Let's consider the role of inflammation in your body. In many respects, it's a good thing as it's your body's natural response to invaders it perceives as threats. If you get a cut for instance, the process of inflammation is what allows you to heal.......
Your blood vessels constrict to keep you from bleeding to death
Your blood becomes thicker so it can clot
Your immune system sends cells and chemicals to fight viruses, bacteria and other "bad guys" that could infect the area
Cells multiply to repair the damage
Ultimately, the cut is healed and a protective scar may form over the area.
If your arteries are damaged, something like it occurs inside of your body, except that a "scar" in your artery is known as plaque.

This plaque, along with the thickening of your blood and constricting of your blood vessels that normally occur during the inflammatory process, can indeed increase your risk of high blood pressure and heart attacks.
Notice that cholesterol has yet to even enter the picture. Cholesterol comes in because, in order to replace your damaged cells, it is necessary. Remember that no cell can form without it.

So if you have damaged cells that need to be replaced, your liver will be notified to make more cholesterol and release it into your bloodstream. This is a deliberate process that takes place in order for your body to produce new, healthy cells.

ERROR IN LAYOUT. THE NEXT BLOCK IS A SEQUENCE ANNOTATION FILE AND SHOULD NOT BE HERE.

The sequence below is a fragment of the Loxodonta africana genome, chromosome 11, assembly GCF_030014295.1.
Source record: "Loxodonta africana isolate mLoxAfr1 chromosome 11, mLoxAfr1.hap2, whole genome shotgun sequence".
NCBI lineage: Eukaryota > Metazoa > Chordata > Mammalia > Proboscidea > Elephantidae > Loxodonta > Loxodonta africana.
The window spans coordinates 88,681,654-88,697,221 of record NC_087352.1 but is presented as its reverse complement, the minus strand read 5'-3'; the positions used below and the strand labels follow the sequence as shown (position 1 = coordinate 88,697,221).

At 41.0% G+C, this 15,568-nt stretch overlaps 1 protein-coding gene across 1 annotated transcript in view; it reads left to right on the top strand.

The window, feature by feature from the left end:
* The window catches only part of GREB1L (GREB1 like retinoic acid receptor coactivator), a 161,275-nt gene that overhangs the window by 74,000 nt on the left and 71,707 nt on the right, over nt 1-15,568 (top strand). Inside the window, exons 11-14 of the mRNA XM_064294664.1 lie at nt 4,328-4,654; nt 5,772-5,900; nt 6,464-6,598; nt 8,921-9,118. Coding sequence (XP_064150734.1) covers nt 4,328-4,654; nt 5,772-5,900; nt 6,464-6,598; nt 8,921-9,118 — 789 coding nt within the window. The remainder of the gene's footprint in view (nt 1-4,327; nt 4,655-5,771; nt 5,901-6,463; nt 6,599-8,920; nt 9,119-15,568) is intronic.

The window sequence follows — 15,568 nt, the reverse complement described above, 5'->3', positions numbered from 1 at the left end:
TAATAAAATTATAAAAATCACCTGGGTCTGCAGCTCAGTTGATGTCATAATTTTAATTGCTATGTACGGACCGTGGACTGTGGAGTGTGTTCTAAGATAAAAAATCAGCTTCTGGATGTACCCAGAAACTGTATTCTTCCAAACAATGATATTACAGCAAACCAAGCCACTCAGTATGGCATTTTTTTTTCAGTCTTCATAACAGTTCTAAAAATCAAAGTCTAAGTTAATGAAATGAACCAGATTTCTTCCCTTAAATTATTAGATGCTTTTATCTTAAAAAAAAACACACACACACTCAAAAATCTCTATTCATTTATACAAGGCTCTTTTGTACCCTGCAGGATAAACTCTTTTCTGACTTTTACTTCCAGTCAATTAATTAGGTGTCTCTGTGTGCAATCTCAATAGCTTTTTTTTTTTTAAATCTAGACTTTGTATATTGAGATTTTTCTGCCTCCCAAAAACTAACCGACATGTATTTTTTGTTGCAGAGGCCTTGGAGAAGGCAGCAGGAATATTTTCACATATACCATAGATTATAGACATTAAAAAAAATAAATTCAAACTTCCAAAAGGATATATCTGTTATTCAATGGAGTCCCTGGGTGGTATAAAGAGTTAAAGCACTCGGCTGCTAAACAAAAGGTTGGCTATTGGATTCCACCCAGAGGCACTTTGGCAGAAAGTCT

It's also possible, and quite common, for damage to occur in your body on a regular basis. In this case, you will be in a dangerous state of chronic inflammation. The test usually used to determine if you have chronic inflammation is a C-reactive protein (CRP) blood test. CRP level is used as a marker of inflammation in your arteries.

Generally speaking:

A CRP level under 1 milligrams per liter of blood means you have a low risk for cardiovascular disease
1 to 3 milligrams means your risk is intermediate
More than 3 milligrams is high risk
Even conventional medicine is warming up to the idea that chronic inflammation can trigger heart attacks. But they stop short of seeing the big picture. In the eyes of conventional medicine, when they see increased cholesterol circulating in your bloodstream, they conclude that it -- not the underlying damage to your arteries -- is the cause of heart attacks.